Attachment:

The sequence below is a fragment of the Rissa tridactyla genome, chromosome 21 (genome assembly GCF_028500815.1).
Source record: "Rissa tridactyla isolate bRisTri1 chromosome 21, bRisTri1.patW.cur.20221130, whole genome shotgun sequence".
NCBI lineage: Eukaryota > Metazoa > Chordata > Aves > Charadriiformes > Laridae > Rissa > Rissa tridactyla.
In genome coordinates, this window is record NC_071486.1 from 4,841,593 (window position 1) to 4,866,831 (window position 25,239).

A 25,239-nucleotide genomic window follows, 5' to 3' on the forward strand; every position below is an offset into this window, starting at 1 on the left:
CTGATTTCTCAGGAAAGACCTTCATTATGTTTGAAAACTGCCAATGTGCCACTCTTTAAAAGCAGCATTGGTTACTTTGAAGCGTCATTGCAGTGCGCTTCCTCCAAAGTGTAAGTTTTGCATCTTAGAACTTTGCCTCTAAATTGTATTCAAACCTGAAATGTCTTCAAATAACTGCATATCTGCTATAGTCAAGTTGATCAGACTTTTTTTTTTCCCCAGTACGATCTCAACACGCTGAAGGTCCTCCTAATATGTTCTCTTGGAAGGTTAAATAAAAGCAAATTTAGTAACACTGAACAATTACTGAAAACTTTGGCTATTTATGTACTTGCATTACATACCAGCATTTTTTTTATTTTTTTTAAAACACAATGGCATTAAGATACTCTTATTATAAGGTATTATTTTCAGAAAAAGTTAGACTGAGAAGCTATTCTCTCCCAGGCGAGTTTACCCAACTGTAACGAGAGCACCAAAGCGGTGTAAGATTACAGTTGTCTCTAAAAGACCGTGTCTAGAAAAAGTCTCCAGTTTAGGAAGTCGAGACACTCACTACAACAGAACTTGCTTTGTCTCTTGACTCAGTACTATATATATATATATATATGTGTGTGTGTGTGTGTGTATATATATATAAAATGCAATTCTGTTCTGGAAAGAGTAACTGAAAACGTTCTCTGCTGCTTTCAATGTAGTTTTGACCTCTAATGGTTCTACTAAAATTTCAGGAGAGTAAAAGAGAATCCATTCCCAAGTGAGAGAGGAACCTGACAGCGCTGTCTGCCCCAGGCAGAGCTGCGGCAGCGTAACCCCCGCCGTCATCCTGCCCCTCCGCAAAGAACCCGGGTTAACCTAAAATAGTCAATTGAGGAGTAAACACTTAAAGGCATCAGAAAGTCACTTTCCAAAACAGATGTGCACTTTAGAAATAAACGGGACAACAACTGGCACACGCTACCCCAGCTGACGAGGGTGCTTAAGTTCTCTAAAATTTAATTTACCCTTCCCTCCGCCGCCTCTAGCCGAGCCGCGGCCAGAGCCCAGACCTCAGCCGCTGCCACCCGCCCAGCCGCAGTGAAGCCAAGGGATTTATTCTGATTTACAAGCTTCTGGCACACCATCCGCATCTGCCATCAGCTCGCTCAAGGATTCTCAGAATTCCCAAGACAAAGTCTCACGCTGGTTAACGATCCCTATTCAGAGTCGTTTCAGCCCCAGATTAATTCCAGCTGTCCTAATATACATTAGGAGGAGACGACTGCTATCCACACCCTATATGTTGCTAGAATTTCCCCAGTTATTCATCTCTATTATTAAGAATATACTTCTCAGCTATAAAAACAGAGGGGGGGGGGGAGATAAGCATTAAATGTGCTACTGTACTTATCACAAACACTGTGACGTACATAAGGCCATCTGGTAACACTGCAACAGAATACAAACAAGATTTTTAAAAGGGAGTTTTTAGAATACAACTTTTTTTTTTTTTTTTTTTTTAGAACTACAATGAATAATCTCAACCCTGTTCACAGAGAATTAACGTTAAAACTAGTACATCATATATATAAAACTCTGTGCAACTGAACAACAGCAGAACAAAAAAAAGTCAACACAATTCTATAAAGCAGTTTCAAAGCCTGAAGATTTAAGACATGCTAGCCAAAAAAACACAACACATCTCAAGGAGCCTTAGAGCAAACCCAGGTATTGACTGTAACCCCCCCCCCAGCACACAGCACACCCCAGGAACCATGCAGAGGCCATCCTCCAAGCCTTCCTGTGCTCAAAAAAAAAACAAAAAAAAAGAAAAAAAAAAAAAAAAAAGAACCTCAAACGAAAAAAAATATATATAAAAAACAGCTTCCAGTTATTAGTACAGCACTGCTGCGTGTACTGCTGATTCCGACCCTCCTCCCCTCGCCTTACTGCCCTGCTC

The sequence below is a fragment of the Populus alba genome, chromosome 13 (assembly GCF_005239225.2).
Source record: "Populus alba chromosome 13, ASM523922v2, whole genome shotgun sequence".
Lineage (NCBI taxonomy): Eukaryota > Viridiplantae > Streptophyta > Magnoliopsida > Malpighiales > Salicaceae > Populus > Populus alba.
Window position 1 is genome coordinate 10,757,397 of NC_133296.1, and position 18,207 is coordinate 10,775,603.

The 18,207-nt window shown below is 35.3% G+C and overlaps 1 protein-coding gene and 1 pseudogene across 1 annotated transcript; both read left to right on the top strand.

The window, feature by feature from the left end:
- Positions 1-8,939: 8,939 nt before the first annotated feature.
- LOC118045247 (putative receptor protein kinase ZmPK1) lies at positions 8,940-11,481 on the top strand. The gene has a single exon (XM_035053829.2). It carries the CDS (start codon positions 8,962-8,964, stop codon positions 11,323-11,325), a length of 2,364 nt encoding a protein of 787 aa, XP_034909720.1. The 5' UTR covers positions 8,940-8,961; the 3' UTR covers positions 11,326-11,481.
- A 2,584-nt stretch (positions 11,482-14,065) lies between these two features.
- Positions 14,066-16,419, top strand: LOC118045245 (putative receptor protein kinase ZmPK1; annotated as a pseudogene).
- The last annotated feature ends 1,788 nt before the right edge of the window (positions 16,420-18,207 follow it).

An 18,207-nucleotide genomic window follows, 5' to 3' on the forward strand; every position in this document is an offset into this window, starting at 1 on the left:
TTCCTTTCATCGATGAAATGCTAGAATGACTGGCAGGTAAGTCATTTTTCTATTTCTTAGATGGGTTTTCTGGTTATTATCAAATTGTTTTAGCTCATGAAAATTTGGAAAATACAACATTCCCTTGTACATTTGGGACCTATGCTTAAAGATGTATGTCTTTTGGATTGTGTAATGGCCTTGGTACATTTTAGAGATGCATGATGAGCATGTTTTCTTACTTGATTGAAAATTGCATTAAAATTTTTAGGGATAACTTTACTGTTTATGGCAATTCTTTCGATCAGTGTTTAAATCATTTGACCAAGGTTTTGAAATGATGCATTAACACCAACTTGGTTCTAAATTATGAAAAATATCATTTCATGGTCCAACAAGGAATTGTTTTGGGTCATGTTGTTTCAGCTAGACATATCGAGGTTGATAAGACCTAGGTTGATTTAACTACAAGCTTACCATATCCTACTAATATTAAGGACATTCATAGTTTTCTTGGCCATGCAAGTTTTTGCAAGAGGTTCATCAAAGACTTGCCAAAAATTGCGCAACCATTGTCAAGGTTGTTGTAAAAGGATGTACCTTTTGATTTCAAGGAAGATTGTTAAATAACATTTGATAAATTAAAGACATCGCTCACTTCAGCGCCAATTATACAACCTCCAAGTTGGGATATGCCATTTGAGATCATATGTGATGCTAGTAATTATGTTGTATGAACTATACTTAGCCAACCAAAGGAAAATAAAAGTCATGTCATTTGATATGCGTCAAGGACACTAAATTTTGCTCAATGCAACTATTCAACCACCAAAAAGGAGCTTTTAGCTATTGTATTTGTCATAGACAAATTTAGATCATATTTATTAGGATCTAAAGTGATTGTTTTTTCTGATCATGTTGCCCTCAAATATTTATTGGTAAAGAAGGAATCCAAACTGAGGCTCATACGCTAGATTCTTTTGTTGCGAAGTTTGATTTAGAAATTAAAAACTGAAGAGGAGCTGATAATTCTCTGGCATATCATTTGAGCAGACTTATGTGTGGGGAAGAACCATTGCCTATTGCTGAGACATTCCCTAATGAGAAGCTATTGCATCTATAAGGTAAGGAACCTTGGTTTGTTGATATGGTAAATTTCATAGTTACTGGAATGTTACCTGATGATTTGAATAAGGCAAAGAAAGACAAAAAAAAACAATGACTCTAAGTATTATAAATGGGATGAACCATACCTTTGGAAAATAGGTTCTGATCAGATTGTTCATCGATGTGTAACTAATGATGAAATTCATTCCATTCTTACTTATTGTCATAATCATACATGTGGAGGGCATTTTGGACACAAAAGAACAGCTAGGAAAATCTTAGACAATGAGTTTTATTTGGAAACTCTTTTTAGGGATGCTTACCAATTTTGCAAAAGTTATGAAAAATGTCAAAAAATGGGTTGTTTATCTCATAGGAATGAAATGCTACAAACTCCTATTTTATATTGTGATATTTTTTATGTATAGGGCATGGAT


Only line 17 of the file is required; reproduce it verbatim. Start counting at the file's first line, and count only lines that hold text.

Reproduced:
- The last annotated feature ends 1,788 nt before the right edge of the window (positions 16,420-18,207 follow it).